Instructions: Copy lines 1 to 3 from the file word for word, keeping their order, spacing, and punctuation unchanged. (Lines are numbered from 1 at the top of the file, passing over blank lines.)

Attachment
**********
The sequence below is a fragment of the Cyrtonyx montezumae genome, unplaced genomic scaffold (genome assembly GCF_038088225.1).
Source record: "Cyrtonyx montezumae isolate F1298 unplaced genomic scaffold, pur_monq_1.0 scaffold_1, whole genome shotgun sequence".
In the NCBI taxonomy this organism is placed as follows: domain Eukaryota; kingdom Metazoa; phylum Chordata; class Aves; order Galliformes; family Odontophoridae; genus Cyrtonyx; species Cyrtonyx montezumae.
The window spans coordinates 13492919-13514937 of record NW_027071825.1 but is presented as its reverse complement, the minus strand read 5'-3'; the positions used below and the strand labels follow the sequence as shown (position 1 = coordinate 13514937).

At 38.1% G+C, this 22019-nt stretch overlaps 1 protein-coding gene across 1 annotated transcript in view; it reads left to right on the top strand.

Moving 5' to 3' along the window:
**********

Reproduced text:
The sequence below is a fragment of the Cyrtonyx montezumae genome, unplaced genomic scaffold (genome assembly GCF_038088225.1).
Source record: "Cyrtonyx montezumae isolate F1298 unplaced genomic scaffold, pur_monq_1.0 scaffold_1, whole genome shotgun sequence".
In the NCBI taxonomy this organism is placed as follows: domain Eukaryota; kingdom Metazoa; phylum Chordata; class Aves; order Galliformes; family Odontophoridae; genus Cyrtonyx; species Cyrtonyx montezumae.